When, in 1941, Sean O’Faolain wrote to the Irish Times to protest about the ‘miserable fees’ paid by Irish radio for talks by Irish writers, he inadvertently set in train the most nightmarishly savage satire in that paper’s history. O’Faolain’s letter, and the response to it from the impoverished rump that constituted the Irish intelligentsia, led to the foundation by him of WAAMA, the Writers Artists Actors Musicians Association, a short-lived trade union for workers whose services were not exactly regarded as essential. WAAMA inspired the Times columnist Myles naGopaleen (the novelist Flann O’Brien) to an extended fantasy that raised the dilemma of the artist in post-Independence Ireland to Swiftian heights of terror and disgust.
In O’Brien’s vision, WAAMA, seeking work for the horde of unemployed ventriloquists on its books, hits on the idea of hiring them out to stupid theatregoers as escorts for opening nights. The ventriloquists, suave and cultured, will save the ignorant arriviste of the new middle class from embarrassment by carrying on a conversation on both sides of the foyer loudly enough for the wise and witty comments on the play to be overheard. The scheme, however, goes wrong when unscrupulous ventriloquists embark on a campaign of blackmail, threatening to utter not merely social solecisms but downright insults unless they are given large amounts of cash. Soon, the foyers of Dublin are ringing with curses and jeers and the veneer of civilisation crumbles.
Sean O’Faolain was the butt of this joke, but it stands as a curiously appropriate emblem of his career. As a writer and an intellectual in the new Irish state that he helped to create, O’Faolain could have had a pleasant enough time as an official ventriloquist, a cultured voice in which a narrow, insecure society could hear its own thoughts spoken in a posher accent and a more civilised tone. He started out in precisely this role, as a propagandist and French-polisher of the knotty wood of de Valera’s Ireland. But he became, for a time at least, a deep embarrassment to the new rules, an utterer of insults and denunciations all the more dreadful because they were spoken so suavely.
As a writer of fictions, Sean O’Faolain’s status has remained much as he himself judged it in 1956: ‘about the same as some minor metaphysical poet: to appear in anthologies’. His importance is broader and more directly political. Maurice Harmon’s biography and O’Faolain’s autobiography, reissued posthumously last year with new and revealing material, would, for instance, make interesting reading just now in what used to be called Eastern Europe. The strange, perhaps ultimately incomprehensible mixture of dissidence and collusion that marks the careers of so many intellectuals in Stalinist societies, now so harshly judged, might be viewed a little more sympathetically with O’Faolain in mind. His example reminds us that lies, evasions, ambivalences, failures of courage, are just as much the weapons of dissidence as are the more glorious attributes of forthrightness and inflexibility.
To be properly a dissident, you must first be a believer. Sean O’Faolain started out as a classic example of the class that came to power in the Irish revolution of 1916-23 – the upstart petit bourgeois nationalists who elbowed aside the would-be political élite that had been constructing itself as a ruling class in waiting. He was born in Cork in 1900, the son of a constable in the Royal Irish Constabulary and a pious countrywoman. It was a perfect breeding-ground of deep ambivalences: living in poverty but having a father who felt himself to be a representative of the British Empire, having a mother who pissed into a cup in the kitchen but told him not to talk to ‘blackguards’, meaning those who were more obviously poor. Growing up amid what he calls in Vive Moi! ‘this half-grey life of the ambitious half-poor’, O’Faolain was, and should have remained, a perfect nationalist revolutionary.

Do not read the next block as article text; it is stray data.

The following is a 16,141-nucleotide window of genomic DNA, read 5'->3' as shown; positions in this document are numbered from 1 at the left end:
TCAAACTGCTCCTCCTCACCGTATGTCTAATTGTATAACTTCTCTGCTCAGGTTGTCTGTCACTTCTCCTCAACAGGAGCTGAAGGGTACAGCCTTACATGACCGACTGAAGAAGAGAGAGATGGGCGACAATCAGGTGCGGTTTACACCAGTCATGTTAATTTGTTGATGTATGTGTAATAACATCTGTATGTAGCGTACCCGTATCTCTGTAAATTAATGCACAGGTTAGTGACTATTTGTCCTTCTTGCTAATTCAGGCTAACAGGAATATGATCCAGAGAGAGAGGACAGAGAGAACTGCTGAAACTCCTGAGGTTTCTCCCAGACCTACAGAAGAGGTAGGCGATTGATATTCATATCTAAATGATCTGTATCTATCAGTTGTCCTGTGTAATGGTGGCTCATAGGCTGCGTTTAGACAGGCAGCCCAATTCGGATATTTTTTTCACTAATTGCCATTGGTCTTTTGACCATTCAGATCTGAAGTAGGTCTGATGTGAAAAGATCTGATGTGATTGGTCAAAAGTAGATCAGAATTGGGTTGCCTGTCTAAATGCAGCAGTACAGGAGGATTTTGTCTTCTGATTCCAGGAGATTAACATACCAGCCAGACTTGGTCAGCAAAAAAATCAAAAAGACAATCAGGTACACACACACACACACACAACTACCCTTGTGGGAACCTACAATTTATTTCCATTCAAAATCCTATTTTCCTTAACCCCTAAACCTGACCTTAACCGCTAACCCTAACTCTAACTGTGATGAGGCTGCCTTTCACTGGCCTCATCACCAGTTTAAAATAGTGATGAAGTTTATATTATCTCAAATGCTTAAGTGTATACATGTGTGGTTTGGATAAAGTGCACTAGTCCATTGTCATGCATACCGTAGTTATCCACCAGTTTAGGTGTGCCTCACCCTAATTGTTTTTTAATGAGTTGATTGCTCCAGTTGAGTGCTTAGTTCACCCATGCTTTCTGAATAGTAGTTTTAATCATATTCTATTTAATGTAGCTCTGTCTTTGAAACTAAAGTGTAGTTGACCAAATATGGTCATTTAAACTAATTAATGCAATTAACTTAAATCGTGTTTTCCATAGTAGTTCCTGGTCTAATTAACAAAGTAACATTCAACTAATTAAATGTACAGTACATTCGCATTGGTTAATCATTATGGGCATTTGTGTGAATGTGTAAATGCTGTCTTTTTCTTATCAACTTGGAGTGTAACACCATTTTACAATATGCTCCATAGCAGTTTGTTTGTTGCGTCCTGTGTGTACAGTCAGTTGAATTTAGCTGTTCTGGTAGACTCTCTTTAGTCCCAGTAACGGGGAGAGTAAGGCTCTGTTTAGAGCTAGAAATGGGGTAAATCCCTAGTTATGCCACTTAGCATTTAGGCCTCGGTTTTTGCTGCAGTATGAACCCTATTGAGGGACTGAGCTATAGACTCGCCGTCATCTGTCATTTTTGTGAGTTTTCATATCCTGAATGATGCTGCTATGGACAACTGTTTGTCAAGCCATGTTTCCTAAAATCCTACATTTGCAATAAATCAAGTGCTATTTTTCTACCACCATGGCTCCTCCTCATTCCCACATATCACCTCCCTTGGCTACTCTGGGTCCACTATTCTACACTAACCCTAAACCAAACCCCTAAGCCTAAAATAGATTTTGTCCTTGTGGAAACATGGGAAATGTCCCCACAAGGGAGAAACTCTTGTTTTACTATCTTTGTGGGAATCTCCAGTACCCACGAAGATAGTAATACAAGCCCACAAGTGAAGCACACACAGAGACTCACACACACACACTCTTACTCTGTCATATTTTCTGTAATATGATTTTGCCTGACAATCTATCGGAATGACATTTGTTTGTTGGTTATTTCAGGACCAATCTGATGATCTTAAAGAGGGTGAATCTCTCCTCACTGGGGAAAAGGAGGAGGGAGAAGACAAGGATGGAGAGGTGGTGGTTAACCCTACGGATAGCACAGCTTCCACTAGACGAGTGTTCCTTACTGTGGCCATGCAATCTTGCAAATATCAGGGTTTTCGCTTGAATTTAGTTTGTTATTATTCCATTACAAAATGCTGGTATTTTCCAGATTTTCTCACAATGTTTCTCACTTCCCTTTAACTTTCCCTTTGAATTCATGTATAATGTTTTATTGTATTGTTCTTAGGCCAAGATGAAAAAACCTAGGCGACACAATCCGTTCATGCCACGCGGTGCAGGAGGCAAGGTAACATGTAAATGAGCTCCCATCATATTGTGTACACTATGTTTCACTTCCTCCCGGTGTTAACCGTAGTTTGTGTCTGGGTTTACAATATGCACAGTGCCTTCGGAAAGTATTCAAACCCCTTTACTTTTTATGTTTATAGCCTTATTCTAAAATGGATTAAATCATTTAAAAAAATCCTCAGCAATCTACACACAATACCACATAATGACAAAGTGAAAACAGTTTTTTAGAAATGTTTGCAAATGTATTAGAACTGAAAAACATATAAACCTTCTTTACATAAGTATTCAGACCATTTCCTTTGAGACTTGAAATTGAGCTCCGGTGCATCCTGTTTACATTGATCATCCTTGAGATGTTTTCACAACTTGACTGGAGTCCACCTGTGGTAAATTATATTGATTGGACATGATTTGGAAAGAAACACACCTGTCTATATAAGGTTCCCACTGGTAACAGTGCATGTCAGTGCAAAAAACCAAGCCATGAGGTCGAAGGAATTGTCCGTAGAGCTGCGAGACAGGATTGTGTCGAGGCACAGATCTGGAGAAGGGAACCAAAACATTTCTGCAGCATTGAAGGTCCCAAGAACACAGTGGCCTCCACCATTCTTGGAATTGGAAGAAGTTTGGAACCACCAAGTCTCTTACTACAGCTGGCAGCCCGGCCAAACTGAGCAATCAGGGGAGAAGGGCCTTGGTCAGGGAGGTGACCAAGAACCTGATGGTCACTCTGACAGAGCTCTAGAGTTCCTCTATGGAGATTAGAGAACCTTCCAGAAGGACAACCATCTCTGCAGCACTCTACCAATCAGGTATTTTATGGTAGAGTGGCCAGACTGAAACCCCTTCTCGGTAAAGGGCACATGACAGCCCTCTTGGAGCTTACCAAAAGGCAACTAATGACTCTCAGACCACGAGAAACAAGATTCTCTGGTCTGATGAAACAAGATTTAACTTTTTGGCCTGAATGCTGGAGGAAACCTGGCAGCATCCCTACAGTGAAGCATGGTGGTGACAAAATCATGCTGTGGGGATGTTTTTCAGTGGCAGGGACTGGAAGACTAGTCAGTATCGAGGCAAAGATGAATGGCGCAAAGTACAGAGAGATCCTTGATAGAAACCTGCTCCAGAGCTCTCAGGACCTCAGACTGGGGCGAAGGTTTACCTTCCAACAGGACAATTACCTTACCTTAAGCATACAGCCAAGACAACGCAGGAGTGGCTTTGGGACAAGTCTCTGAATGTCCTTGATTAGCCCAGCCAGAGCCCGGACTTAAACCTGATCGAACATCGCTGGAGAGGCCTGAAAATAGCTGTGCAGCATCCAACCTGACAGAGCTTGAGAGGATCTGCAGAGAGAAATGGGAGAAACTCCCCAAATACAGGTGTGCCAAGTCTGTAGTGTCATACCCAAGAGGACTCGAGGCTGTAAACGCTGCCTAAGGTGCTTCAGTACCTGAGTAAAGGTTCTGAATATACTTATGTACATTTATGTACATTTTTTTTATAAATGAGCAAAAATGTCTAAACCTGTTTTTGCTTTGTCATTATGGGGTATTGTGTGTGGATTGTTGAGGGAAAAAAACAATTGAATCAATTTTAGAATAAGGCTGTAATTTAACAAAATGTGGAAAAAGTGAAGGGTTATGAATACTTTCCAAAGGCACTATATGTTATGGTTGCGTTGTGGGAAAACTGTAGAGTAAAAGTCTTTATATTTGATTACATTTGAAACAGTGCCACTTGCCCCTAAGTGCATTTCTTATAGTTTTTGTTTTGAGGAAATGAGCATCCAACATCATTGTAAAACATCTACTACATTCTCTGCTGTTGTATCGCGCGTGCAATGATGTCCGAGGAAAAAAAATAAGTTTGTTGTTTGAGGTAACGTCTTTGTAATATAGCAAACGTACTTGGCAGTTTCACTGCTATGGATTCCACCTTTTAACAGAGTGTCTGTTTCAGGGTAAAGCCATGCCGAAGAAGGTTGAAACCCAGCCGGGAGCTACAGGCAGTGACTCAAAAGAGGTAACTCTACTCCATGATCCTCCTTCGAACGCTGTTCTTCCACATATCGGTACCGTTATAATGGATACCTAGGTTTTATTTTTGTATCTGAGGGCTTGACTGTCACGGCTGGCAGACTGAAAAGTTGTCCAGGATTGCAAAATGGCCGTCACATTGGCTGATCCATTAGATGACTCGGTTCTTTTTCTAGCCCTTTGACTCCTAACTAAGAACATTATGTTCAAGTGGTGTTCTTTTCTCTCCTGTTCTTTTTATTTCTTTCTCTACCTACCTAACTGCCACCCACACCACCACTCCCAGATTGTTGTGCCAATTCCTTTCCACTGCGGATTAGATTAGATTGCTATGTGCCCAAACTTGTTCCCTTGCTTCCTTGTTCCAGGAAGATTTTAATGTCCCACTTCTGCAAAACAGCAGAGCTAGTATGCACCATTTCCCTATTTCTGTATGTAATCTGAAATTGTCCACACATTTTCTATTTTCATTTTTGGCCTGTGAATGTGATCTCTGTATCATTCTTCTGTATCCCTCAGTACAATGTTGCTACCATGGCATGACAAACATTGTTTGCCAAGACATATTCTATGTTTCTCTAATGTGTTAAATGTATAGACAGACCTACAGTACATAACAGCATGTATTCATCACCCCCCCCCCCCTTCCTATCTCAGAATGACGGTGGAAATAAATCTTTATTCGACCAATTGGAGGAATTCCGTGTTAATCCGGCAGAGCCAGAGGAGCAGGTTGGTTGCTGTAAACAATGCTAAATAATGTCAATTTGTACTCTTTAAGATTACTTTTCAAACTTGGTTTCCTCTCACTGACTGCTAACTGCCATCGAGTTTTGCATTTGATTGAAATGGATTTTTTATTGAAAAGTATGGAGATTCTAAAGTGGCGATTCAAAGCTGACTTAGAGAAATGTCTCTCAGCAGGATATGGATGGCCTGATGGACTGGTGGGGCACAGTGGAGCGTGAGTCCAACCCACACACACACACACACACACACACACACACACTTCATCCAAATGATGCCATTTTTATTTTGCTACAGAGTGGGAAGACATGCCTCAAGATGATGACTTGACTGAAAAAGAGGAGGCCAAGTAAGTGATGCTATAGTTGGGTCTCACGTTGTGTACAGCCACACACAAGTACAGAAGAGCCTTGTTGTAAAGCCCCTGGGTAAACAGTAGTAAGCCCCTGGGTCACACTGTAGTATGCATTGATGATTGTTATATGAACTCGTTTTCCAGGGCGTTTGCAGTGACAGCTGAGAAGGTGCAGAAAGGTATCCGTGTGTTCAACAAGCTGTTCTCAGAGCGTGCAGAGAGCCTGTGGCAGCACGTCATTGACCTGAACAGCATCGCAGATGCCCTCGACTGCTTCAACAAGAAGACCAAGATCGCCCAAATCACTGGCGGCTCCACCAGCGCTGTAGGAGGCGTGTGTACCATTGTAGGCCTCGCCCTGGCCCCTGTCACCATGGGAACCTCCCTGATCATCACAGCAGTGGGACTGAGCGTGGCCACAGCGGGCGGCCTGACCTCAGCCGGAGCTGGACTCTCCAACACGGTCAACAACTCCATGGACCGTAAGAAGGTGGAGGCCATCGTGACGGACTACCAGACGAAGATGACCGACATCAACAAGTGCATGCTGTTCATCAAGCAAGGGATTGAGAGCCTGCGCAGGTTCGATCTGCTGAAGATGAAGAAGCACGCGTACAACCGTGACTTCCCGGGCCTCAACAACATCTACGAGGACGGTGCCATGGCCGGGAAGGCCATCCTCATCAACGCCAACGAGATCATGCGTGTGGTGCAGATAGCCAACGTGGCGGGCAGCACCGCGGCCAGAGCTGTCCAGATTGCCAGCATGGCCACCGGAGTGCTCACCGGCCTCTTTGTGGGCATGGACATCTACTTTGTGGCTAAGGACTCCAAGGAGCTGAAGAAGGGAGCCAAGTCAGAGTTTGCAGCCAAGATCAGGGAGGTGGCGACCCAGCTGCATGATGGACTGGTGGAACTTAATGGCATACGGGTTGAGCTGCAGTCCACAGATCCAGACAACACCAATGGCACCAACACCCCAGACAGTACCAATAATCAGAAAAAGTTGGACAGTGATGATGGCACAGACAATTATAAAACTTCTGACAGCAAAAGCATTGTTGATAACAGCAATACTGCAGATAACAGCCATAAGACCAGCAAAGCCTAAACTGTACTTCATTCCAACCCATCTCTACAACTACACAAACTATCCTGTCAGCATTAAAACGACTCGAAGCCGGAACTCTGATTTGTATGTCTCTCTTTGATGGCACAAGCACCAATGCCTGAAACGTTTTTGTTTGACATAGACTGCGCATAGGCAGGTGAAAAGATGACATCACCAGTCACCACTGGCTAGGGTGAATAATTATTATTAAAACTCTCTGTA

It was the ambitious half-poor – too well-off to be socialists, too poor to be contented with the limited opportunities offered by membership of the Empire – who made the revolution. Jack Whelan recast himself as Sean O’Faolain just as the Irish Volunteers were recasting themselves as the Irish Republican Army. The very Gaelicised form of his name, however, seems to carry an unconscious hesitation. In Gaelic, the ‘O’ should carry no apostrophe, and even Samuel Beckett, that least Gaelic of writers, instructed his printers to this effect when listing ‘O Faolain (no apostrophe)’ among banned writers in an article on censorship. For some reason, Jack Whelan gave his new nationalised self a half-Irish, half-English moniker that would become, with time, entirely appropriate.
Thus rechristened, O’Faolain did all the things an ambitious half-poor young man should do. He joined the IRA. He took to speaking Gaelic with a will. He spent his holidays in the Gaeltacht (Irish-speaking area) of West Cork. He entered the dreamworld of racial and national purity, which, for an urban, Anglicised policeman’s son, was ‘like taking off one’s clothes for a swim naked in some mountain-pool’. As a release from his inherited ambivalences, romantic nationalism had an elemental appeal recalled in the raptures of An Irish Journey:
Nobody who has not had this sensation of suddenly ‘belonging’ somewhere – of finding the lap of the lost mother – can understand what a release the discovery of the Gaelic world meant to modern Ireland. I know that not for years and years did I get free of this heavenly bond of an ancient, lyrical, permanent, continuous, immemorial self, symbolised by the lonely mountains, the virginal lakes, the traditional language, the simple, certain, uncomplex modes of life, that world of the lost childhood of my race where I, too, became for a while eternally young.